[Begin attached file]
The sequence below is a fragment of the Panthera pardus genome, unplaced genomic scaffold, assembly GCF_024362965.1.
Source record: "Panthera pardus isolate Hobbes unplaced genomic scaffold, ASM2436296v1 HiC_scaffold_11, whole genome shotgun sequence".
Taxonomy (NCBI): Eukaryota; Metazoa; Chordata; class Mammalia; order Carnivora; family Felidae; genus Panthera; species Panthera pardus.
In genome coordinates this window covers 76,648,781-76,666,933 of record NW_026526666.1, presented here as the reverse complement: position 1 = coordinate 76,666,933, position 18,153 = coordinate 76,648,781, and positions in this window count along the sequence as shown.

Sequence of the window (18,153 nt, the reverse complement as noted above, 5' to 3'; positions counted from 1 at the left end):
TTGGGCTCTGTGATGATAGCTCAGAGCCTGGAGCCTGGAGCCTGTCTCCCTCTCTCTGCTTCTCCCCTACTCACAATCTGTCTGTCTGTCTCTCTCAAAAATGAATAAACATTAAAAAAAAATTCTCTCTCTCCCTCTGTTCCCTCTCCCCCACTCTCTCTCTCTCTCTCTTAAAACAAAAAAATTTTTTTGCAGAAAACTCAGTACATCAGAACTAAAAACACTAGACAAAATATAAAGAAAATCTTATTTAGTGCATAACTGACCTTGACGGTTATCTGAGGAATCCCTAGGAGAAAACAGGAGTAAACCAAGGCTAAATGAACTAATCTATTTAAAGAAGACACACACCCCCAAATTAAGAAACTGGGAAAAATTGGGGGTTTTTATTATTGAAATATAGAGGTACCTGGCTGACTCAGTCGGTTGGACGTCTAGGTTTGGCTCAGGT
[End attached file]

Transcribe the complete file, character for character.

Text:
The sequence below is a fragment of the Panthera pardus genome, unplaced genomic scaffold, assembly GCF_024362965.1.
Source record: "Panthera pardus isolate Hobbes unplaced genomic scaffold, ASM2436296v1 HiC_scaffold_11, whole genome shotgun sequence".
Taxonomy (NCBI): Eukaryota; Metazoa; Chordata; class Mammalia; order Carnivora; family Felidae; genus Panthera; species Panthera pardus.
In genome coordinates this window covers 76,648,781-76,666,933 of record NW_026526666.1, presented here as the reverse complement: position 1 = coordinate 76,666,933, position 18,153 = coordinate 76,648,781, and positions in this window count along the sequence as shown.

Sequence of the window (18,153 nt, the reverse complement as noted above, 5' to 3'; positions counted from 1 at the left end):
TTGGGCTCTGTGATGATAGCTCAGAGCCTGGAGCCTGGAGCCTGTCTCCCTCTCTCTGCTTCTCCCCTACTCACAATCTGTCTGTCTGTCTCTCTCAAAAATGAATAAACATTAAAAAAAAATTCTCTCTCTCCCTCTGTTCCCTCTCCCCCACTCTCTCTCTCTCTCTCTTAAAACAAAAAAATTTTTTTGCAGAAAACTCAGTACATCAGAACTAAAAACACTAGACAAAATATAAAGAAAATCTTATTTAGTGCATAACTGACCTTGACGGTTATCTGAGGAATCCCTAGGAGAAAACAGGAGTAAACCAAGGCTAAATGAACTAATCTATTTAAAGAAGACACACACCCCCAAATTAAGAAACTGGGAAAAATTGGGGGTTTTTATTATTGAAATATAGAGGTACCTGGCTGACTCAGTCGGTTGGACGTCTAGGTTTGGCTCAGGT